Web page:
My Dad taught me how to play golf from an early age, collecting me from school to go to a local golf club and learn the ins and outs of the game. As time went on, golf became a major passion for me; not just on the course, but also watching the greats of the 1980s battle on the windswept courses in Scotland. Carnoustie was never one of the courses that sprang to mind – Turnberry has always been my favourite, where pros played with celebrity amateurs during the 1980s in televised “pro-celebrity” tournaments; Nick Faldo and Johnny Miller belting the ball around whilst the likes of Bruce Forsyth and Sean Connery entertained the crowds and t.v. audiences with their improvised “sketches”.
But I digress.
The golf course has long featured in my life and the eighteenth (and final) hole has so many meanings: the end of a junior competition, where so much pressure lay on my final score; the end of a day’s caddying, when tips of varying generosity topped up a meagre wage from my Saturday job in a local golf shop; the setting for the climactic moments of a dramatic Open Championship on Sunday evening television. The 18th hole can signify the end of a lousy day: but more often the end of a day spent out in the countryside with fellow afficiados, friends and challengers who all feel the same highs and lows of a well-struck or mis-hit ball.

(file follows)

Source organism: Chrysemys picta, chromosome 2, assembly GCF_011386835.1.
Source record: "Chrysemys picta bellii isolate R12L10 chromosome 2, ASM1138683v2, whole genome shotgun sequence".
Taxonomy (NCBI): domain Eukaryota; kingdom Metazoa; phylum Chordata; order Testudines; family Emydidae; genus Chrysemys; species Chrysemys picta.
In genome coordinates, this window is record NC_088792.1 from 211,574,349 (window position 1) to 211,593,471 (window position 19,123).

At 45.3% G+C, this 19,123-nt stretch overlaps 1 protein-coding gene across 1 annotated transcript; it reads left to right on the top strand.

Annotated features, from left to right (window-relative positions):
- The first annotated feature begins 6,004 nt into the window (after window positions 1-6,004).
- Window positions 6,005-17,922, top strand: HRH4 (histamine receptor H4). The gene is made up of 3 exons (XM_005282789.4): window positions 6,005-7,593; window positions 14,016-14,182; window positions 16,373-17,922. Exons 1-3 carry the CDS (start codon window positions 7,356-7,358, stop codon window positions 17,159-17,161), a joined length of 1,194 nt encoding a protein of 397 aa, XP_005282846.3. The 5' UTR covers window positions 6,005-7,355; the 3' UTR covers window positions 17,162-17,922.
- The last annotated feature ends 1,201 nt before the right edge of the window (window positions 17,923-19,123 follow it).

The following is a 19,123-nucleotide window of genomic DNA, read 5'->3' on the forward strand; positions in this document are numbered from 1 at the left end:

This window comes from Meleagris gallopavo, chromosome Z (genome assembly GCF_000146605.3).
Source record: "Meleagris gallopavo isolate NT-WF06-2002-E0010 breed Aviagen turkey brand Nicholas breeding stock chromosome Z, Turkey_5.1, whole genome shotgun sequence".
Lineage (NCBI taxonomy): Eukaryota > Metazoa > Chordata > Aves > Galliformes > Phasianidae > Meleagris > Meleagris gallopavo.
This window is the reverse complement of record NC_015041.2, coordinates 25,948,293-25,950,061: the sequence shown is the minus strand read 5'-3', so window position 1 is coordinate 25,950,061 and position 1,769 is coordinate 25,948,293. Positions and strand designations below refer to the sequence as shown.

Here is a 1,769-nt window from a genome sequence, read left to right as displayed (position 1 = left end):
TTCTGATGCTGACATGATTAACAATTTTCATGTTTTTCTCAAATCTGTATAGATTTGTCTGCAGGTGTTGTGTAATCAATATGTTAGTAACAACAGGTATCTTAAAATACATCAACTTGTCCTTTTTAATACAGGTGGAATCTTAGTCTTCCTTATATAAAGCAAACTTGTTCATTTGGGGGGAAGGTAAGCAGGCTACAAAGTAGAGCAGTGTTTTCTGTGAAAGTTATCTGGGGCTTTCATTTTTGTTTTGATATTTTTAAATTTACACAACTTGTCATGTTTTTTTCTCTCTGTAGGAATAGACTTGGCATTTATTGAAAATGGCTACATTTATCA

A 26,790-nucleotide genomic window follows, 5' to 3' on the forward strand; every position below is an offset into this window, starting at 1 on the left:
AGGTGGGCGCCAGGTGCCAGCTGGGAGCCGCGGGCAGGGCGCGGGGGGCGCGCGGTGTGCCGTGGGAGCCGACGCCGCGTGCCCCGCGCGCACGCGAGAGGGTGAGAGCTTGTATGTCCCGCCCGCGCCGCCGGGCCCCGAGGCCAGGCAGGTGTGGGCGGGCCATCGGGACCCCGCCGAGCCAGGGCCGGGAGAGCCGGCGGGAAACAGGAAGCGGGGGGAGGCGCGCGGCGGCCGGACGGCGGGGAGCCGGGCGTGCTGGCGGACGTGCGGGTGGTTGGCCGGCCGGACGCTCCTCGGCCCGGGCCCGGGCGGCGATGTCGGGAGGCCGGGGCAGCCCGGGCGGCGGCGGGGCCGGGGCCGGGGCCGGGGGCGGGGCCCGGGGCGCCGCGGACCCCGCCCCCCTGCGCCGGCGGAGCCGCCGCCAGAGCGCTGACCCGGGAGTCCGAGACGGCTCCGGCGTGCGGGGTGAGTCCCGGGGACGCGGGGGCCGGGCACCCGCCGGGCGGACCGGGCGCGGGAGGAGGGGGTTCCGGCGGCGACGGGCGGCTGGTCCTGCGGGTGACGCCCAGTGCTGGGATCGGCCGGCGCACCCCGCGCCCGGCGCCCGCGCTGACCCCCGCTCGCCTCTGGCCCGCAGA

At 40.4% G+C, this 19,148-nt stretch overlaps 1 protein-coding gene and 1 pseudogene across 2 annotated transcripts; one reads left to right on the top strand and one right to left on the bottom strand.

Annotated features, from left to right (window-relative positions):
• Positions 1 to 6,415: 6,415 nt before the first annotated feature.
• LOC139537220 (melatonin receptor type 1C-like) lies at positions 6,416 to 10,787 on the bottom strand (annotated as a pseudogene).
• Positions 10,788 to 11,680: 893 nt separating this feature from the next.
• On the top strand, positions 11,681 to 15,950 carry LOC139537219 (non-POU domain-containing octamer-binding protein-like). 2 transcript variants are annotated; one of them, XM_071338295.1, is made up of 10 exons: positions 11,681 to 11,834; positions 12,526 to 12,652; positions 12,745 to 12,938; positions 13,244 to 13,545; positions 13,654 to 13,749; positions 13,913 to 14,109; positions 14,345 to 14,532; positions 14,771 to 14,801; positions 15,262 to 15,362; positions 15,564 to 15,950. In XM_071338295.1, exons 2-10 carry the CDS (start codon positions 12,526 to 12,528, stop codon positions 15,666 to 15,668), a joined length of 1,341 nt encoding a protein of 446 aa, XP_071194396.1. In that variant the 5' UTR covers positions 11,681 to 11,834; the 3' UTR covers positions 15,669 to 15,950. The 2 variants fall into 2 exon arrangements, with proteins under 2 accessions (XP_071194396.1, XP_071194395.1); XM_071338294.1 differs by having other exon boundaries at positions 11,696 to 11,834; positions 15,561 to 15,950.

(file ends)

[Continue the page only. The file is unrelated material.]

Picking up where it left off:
Standing on the first tee and then next to the 18th green at the famous championship course in Carnoustie this past weekend took me back to the days when golf, and not photography, was my driving impulse. When I was playing the final few shots of a late afternoon round of golf and the race was on to finish the round whilst the flag was still in sight through a dusky twilight. That, combined with the huge history of the mounds on which Ben Hogan teed up in 1953 and the green where Henry Cotton secured his second major win in 1937, was enough to remind me why I used to prefer the greens to the darkroom. And why, now that I have a car, the golf club near my home may well see me visit.